Maulana Abul Ala Maududi, established in 1941, aimed to establish an Islamic state in India. Regardless of being without a down-to-earth political strategy, he put stock in the two-nation theory, and also criticised Jinnah and the League. Notwithstanding his little following, he by implication served Congress. 

The Indian National Congress (INC), albeit principally seen as a Hindu-situated party, claimed to address all segments of Indian culture, including Muslims, and chose Maulana Abul Kalam Azad as its leader from 1940 to 1946. Notwithstanding its comprehensive manner of speaking, the Congress experienced resistance from Muslim figures, especially because of the Muslim Association's attestation of being the sole agent of Indian Muslims.

At this crucial juncture, Jinnah had firmly established a solid foundation for himself as the driving force behind the Pakistan Movement, assuming unquestionable leadership within the League. He garnered enduring support and admiration from Muslim communities across India, who rallied behind his leadership. Auxiliary bodies associated with the Muslim League, such as the Muslim Students League and the All India Women's Association, played significant roles in spreading the message of the Pakistan movement throughout the country. The Muslim League Public Defender strengthened the League and its leadership, providing both stability and protection. In addition to these key contributors, allied leaders and organisations, including Jamiat-ul-Ulema-e-Islam under the guidance of Maulana Shabir Ahmad Usmani, Jamiat-e-Ahl-e-Hadis led by Maulana Ibrahim Sialkoti, and Maulana Sanaullah Amritsari, provided significant support to the Pakistan cause.

Moreover, Sufi figures played crucial roles in promoting the idea of Pakistan, particularly in regions like Punjab and Sindh. Influential religious scholars and spiritual leaders, led by Pir Jamat Ali Shah of Alipore Suadan in Punjab and Pir Sahib Amin-ul-Hasnat of Manki Sharif in the NWFP, also made significant contributions to advancing the Pakistan agenda. The Muslim press, represented by newspapers such as Dawn (Delhi), Morning News (Calcutta), the Eastern Times (Lahore) and Nawa-i-Waqt (Lahore), played outstanding roles in advocating for Pakistan, further propagating the demand across various segments of society. The increased opposition from the Congress towards the League, Jinnah, and the Lahore Resolution had the opposite effect of what was intended, as it actually strengthened their popularity among the Muslim masses. Similarly, the British Government, along with the Hindus, opposed the Lahore Resolution. However, as the ruling authority, it could not overlook the growing influence of Jinnah and the League among the Muslims of India, whose vital military and other services were indispensable for World War II.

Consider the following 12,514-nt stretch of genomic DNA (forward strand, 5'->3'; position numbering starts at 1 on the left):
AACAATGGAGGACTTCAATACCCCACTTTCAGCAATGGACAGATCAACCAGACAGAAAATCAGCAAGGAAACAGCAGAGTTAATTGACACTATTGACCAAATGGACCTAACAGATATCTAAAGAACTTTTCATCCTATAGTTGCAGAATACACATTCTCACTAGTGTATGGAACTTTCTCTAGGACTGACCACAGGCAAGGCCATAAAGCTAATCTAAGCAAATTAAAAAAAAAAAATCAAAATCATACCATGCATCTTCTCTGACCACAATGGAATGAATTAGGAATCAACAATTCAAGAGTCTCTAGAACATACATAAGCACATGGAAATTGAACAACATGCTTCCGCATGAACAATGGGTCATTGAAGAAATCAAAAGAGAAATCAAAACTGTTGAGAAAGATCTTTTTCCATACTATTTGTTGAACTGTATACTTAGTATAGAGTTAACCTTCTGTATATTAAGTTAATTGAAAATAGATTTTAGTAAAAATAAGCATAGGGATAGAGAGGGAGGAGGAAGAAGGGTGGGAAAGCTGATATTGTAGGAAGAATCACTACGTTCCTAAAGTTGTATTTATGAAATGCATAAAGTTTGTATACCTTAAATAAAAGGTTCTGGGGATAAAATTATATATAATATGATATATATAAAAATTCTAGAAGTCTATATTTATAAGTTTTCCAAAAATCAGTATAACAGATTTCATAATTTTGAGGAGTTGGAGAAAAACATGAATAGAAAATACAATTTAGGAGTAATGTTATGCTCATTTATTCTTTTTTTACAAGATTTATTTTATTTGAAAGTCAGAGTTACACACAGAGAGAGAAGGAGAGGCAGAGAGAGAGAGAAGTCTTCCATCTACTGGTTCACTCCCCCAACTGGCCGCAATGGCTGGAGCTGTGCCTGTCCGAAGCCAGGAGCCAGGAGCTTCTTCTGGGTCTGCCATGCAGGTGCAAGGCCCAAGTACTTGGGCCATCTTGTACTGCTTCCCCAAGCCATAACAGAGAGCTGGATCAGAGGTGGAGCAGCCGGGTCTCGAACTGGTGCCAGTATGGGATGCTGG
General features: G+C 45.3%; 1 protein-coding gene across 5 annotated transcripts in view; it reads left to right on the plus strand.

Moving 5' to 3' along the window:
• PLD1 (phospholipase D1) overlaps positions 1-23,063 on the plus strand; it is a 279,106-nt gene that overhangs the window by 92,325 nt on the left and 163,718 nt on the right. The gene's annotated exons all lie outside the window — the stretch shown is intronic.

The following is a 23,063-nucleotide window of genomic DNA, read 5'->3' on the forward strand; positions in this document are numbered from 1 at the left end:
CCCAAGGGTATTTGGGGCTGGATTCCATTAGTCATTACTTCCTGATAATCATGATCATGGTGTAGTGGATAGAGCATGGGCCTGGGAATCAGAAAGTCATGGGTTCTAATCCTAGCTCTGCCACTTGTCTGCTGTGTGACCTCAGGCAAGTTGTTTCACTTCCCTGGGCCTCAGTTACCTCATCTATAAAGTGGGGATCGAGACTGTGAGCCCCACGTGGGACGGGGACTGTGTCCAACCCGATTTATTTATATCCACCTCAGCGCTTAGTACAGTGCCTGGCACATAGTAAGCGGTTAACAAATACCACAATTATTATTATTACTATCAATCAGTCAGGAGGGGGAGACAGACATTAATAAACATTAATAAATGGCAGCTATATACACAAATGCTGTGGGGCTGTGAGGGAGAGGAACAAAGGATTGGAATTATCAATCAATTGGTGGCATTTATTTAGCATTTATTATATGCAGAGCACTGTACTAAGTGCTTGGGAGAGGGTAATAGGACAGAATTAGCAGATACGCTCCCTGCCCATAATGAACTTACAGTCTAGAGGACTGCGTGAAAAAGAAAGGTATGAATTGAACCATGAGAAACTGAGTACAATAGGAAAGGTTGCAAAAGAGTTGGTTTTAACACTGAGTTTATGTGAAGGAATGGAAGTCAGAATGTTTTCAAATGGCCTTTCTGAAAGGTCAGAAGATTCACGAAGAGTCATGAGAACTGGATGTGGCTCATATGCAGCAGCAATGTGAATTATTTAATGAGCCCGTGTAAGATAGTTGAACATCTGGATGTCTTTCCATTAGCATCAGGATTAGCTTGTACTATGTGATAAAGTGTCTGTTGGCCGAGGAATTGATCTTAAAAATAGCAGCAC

In summary, the Lahore Resolution and Pakistan movement, which envisioned a separate homeland for Muslims in specific regions of India in the north-West and north-East, had captured the imagination of the Indian Muslims. Jinnah sought the creation of Pakistan in accordance with the Lahore Resolution, and this objective seemed within reach when the Cabinet Mission plan was jointly formulated by Jinnah, British ministers and Maulana Azad, the President of Congress at the time. However, the British and Congress abandoned their own plan, much to the disappointment of Muslims, including the Nationalist Muslims.

Nonetheless, the arguments presented by Nationalist Muslims opposing the partition of India and the establishment of Pakistan held significant sway in both electoral politics and the formulation of governmental policies for India's future. Parties such as the Unionist Party in Punjab and the Khudai Khidmatgar in the NWFP (now KP) assumed power in these regions, posing various challenges to the creation of Pakistan.

The author is the former Dean of Arts and Humanities at the University of the Punjab in Lahore